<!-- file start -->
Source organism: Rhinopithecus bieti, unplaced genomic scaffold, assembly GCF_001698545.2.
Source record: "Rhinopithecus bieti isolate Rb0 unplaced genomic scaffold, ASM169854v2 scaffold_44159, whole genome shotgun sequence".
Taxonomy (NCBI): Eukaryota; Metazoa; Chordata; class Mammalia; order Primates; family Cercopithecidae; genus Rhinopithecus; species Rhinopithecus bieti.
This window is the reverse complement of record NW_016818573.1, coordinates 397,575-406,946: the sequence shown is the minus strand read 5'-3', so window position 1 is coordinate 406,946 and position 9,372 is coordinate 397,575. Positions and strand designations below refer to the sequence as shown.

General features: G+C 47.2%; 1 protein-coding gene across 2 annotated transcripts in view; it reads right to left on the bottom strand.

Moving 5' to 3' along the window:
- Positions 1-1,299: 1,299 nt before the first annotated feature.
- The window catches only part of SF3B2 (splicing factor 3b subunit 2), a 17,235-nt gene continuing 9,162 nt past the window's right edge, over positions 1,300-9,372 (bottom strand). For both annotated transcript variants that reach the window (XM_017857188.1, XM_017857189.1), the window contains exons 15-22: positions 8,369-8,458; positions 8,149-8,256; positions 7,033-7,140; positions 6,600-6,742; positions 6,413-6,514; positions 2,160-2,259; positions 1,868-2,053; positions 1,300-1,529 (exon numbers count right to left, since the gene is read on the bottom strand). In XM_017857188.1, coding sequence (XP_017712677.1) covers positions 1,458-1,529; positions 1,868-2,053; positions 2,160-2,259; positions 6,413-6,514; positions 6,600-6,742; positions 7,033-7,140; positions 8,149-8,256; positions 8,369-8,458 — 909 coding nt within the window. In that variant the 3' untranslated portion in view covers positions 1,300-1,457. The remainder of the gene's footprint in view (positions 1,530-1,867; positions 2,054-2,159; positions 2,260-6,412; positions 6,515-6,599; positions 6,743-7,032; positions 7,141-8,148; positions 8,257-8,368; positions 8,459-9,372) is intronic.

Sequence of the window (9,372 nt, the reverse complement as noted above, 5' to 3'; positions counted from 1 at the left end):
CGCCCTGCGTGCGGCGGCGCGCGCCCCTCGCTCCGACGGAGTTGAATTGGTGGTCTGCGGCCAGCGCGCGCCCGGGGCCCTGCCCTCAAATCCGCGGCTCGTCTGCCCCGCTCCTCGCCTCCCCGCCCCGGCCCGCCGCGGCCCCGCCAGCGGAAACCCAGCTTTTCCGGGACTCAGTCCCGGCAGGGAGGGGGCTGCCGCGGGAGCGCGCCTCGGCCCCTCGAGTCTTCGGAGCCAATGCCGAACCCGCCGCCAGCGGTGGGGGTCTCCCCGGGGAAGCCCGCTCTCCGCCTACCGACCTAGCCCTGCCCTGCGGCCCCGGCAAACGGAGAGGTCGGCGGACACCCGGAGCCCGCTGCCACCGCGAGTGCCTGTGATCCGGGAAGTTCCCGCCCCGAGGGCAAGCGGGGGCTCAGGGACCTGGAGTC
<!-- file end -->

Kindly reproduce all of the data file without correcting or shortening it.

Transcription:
Source organism: Rhinopithecus bieti, unplaced genomic scaffold, assembly GCF_001698545.2.
Source record: "Rhinopithecus bieti isolate Rb0 unplaced genomic scaffold, ASM169854v2 scaffold_44159, whole genome shotgun sequence".
Taxonomy (NCBI): Eukaryota; Metazoa; Chordata; class Mammalia; order Primates; family Cercopithecidae; genus Rhinopithecus; species Rhinopithecus bieti.
This window is the reverse complement of record NW_016818573.1, coordinates 397,575-406,946: the sequence shown is the minus strand read 5'-3', so window position 1 is coordinate 406,946 and position 9,372 is coordinate 397,575. Positions and strand designations below refer to the sequence as shown.

General features: G+C 47.2%; 1 protein-coding gene across 2 annotated transcripts in view; it reads right to left on the bottom strand.

Moving 5' to 3' along the window:
- Positions 1-1,299: 1,299 nt before the first annotated feature.
- The window catches only part of SF3B2 (splicing factor 3b subunit 2), a 17,235-nt gene continuing 9,162 nt past the window's right edge, over positions 1,300-9,372 (bottom strand). For both annotated transcript variants that reach the window (XM_017857188.1, XM_017857189.1), the window contains exons 15-22: positions 8,369-8,458; positions 8,149-8,256; positions 7,033-7,140; positions 6,600-6,742; positions 6,413-6,514; positions 2,160-2,259; positions 1,868-2,053; positions 1,300-1,529 (exon numbers count right to left, since the gene is read on the bottom strand). In XM_017857188.1, coding sequence (XP_017712677.1) covers positions 1,458-1,529; positions 1,868-2,053; positions 2,160-2,259; positions 6,413-6,514; positions 6,600-6,742; positions 7,033-7,140; positions 8,149-8,256; positions 8,369-8,458 — 909 coding nt within the window. In that variant the 3' untranslated portion in view covers positions 1,300-1,457. The remainder of the gene's footprint in view (positions 1,530-1,867; positions 2,054-2,159; positions 2,260-6,412; positions 6,515-6,599; positions 6,743-7,032; positions 7,141-8,148; positions 8,257-8,368; positions 8,459-9,372) is intronic.

Sequence of the window (9,372 nt, the reverse complement as noted above, 5' to 3'; positions counted from 1 at the left end):
CGCCCTGCGTGCGGCGGCGCGCGCCCCTCGCTCCGACGGAGTTGAATTGGTGGTCTGCGGCCAGCGCGCGCCCGGGGCCCTGCCCTCAAATCCGCGGCTCGTCTGCCCCGCTCCTCGCCTCCCCGCCCCGGCCCGCCGCGGCCCCGCCAGCGGAAACCCAGCTTTTCCGGGACTCAGTCCCGGCAGGGAGGGGGCTGCCGCGGGAGCGCGCCTCGGCCCCTCGAGTCTTCGGAGCCAATGCCGAACCCGCCGCCAGCGGTGGGGGTCTCCCCGGGGAAGCCCGCTCTCCGCCTACCGACCTAGCCCTGCCCTGCGGCCCCGGCAAACGGAGAGGTCGGCGGACACCCGGAGCCCGCTGCCACCGCGAGTGCCTGTGATCCGGGAAGTTCCCGCCCCGAGGGCAAGCGGGGGCTCAGGGACCTGGAGTC